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Am I buying too much sub for my a/v receiver?

post #1 of 9
Thread Starter 
Since my a/v receiver's (Yamaha RX-A820) frequency range only goes down to 20Hz am I wasting my money by buying a sub that can go down to 12.5Hz? I'm considering the Rythmik FV15 or FV15HP but would only want to spend the money if my receiver is capeable of sending those low frequencies to the sub?
post #2 of 9
The 20Hz-20KHz spec refers to the 7 speaker channels. The spec for the LFE channel should be the standard 0-120Hz, and the subwoofer output should be able to deliver everything between 0Hz and the crossover setting.
Edited by eljaycanuck - 8/16/12 at 5:56pm
post #3 of 9
Receiver specs typically read something like "Rated Output Power (20Hz-20kHz, 2ch driven): 100W", but that doesn't mean the receiver will only send frequencies within that range to your speakers. It's just the range that they certify that power rating for. Rest assured, your sub will receive all the low frequencies that are encoded on the media.
post #4 of 9
Thread Starter 
Thanks so much for clearing me up on this.
I needed to know so I wouldn't make the big purchase, then kick myself later for it.eek.gif
Much appreciated
post #5 of 9
Quote:
Originally Posted by A Be See 1 2 3 View Post

Since my a/v receiver's (Yamaha RX-A820) frequency range only goes down to 20Hz am I wasting my money by buying a sub that can go down to 12.5Hz? I'm considering the Rythmik FV15 or FV15HP but would only want to spend the money if my receiver is capeable of sending those low frequencies to the sub?

Hey A Be See, I just bought the same receiver and the klipsch rw12d sub (for $299 on newegg). I hooked it up and it sounds really good, but I am in the middle of setting up and tweaking. It's a little overwhelming with all the different settings and what not. How are you liking the receiver? Mine sounds great, but was a little disappointed to find out that you have to buy a $99 wireless network adapter to get wifi for AirPlay feature to work without a wired connection.
post #6 of 9
Thread Starter 
Hi Refresh, I'm liking my A820 a lot, but haven't done any tweaking yet because the center and surround speakers that I have (4 ohm) are not compatible with the receiver. I here ya about the wireless adapter. I was considering the RX-V773 because it comes with the adapter, but a Crutchfield rep told me that a hard wired ethernet connection would be better for streaming music/movies from the internet. He even said that if I can't hard-wire it that a "powerline AV network adapter" would be a lot better than the wireless adapter so I'm also trying to figure out what route to go on that as well.
Here's a link for it on Amazon $83.00 http://www.amazon.com/Monster-Cable-DXPLN300P-PowerNet-Premium/dp/B003IHVQT6/ref=pd_cp_e_0
Glad to hear your sub worked well for you. I'm afraid I'm going to have to invest a lot into my sub because my home theater is in an unsealed open floorplan that's 2 stories high (9000 cu ft).
Edited by A Be See 1 2 3 - 8/17/12 at 1:44pm
post #7 of 9
Quote:
Originally Posted by A Be See 1 2 3 View Post

Hi Refresh, I'm liking my A820 a lot, but haven't done any tweaking yet because the center and surround speakers that I have (4 ohm) are not compatible with the receiver. I here ya about the wireless adapter. I was considering the RX-V773 because it comes with the adapter, but a Crutchfield rep told me that a hard wired ethernet connection would be better for streaming music/movies from the internet. He even said that if I can't hard-wire it that a "powerline AV network adapter" would be a lot better than the wireless adapter so I'm also trying to figure out what route to go on that as well.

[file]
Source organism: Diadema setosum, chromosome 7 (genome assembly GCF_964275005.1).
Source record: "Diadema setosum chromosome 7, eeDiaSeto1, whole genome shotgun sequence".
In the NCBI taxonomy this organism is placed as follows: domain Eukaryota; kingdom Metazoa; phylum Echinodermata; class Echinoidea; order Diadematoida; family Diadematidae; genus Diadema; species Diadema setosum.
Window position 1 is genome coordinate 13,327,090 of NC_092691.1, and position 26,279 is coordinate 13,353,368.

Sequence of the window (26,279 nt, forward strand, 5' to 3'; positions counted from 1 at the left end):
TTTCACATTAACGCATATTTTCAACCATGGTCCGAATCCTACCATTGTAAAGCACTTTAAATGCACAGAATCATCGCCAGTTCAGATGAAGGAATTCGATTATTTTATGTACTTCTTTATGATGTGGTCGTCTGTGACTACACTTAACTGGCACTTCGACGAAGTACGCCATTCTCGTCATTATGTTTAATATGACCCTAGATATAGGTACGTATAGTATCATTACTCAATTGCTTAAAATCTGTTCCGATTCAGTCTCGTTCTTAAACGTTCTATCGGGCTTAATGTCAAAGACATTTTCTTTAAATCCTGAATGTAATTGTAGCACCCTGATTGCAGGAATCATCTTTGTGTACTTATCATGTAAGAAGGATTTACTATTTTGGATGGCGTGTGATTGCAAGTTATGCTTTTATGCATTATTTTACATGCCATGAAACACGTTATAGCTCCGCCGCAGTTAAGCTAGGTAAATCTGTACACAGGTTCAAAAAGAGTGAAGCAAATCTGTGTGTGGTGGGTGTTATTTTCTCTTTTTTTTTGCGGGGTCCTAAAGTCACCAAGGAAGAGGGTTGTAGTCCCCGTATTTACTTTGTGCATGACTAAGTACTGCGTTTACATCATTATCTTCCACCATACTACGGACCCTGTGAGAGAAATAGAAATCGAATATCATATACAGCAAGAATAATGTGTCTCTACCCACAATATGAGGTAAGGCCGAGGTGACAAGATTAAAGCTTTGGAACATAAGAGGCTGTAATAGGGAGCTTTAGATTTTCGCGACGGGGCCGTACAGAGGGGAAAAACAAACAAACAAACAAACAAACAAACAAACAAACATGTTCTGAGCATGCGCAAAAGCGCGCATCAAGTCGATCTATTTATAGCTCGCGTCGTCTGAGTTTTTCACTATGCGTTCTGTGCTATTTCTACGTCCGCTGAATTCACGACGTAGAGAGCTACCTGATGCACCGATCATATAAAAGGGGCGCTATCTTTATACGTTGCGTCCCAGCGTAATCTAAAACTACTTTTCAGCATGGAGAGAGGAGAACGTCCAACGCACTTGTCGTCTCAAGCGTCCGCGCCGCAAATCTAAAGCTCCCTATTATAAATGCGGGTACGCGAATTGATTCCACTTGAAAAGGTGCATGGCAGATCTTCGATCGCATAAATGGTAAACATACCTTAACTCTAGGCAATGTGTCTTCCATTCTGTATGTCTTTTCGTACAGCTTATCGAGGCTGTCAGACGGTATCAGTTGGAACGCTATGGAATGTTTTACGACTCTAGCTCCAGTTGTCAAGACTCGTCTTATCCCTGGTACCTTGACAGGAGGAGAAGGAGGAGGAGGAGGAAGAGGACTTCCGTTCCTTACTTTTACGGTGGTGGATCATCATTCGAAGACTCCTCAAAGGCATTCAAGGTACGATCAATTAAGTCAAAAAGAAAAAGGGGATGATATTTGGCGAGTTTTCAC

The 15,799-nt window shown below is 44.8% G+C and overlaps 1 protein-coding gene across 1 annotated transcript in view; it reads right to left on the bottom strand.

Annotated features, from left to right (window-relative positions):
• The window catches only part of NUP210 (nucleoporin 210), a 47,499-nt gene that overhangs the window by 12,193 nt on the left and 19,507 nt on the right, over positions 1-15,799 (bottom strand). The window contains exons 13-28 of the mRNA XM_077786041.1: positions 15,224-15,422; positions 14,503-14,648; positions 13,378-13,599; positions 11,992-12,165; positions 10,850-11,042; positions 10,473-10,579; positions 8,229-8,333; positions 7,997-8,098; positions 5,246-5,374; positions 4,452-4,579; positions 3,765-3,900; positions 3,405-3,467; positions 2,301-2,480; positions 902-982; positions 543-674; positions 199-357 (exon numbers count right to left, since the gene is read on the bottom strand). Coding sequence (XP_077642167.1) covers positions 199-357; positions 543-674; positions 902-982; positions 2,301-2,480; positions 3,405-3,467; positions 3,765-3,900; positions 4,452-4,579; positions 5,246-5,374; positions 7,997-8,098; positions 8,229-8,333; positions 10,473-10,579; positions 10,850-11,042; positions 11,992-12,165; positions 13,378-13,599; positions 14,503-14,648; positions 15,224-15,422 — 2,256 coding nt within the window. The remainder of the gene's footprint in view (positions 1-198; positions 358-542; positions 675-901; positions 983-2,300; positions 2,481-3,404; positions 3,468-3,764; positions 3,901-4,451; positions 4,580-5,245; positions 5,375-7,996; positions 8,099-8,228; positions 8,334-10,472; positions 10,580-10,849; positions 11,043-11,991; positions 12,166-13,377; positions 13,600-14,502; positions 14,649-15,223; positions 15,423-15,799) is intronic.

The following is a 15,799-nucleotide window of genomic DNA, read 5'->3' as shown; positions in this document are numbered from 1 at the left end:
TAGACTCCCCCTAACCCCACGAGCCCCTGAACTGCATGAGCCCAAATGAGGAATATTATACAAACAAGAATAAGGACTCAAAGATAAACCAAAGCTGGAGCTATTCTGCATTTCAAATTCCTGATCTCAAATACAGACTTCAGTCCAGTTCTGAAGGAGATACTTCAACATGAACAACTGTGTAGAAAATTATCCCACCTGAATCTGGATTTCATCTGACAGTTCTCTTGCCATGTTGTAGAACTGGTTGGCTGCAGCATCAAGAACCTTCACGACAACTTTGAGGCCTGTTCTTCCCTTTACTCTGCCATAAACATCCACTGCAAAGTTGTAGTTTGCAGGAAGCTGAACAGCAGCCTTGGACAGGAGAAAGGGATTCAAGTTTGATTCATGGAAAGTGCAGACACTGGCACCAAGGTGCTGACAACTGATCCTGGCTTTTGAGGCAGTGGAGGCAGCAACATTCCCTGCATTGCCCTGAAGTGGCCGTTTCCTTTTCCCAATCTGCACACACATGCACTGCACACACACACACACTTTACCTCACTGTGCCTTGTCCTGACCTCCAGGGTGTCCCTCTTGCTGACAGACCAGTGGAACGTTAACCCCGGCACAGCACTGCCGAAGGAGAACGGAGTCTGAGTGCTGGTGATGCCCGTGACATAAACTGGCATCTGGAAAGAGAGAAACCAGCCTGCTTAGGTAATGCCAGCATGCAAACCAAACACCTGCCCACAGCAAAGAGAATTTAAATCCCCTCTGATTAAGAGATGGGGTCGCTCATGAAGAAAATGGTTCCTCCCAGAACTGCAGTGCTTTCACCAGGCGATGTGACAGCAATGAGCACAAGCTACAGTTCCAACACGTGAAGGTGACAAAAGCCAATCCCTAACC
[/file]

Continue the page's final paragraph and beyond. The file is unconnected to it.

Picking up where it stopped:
Here's a link for it on Amazon $83.00 http://www.amazon.com/Monster-Cable-DXPLN300P-PowerNet-Premium/dp/B003IHVQT6/ref=pd_cp_e_0
Glad to hear your sub worked well for you. I'm afraid I'm going to have to invest a lot into my sub because my home theater is in an unsealed open floorplan that's 2 stories high (9000 sq ft).

Not meaning to hijack your thread, but you should be able to run 4 ohm speakers with your 820 if you want. My 710 has a setting for speakers with 4-6 ohms -- I assume the 820 has this as well. I'm running all 6 ohm speakers (center, mains, and surrounds), and my outdoor zone 2 speakers total about 4.8 ohms. My 710 runs the full load in the standard 8 ohm setting with no problems whatsoever.

Also, I agree with the crutchfield rep that you're better off with a hard wire for streaming music. My 710 doesn't have Airplay, but it cut out a lot when I was relying on wireless streaming. I hooked up a ethernet cable and it works flawlessly.
post #8 of 9
A modern receiver with an 80 Hz crossover can handle 4 ohm speakers because of the 66% reduction in power drawn from the receiver when it doesn't have to power frequencies below 80Hz. With a powered subwoofer picking up the duties below 80 Hz (pretty much the industry standard), the burden on the receiver is greatly reduced. Back in the day, I saw a Carver amp with a power output gauge, and it was remarkable how little power was used by the frequencies above 80 Hz.
post #9 of 9
Yeah, hard wiring my receiver would be very difficult. I have a two story house and my computer/router is upstairs.
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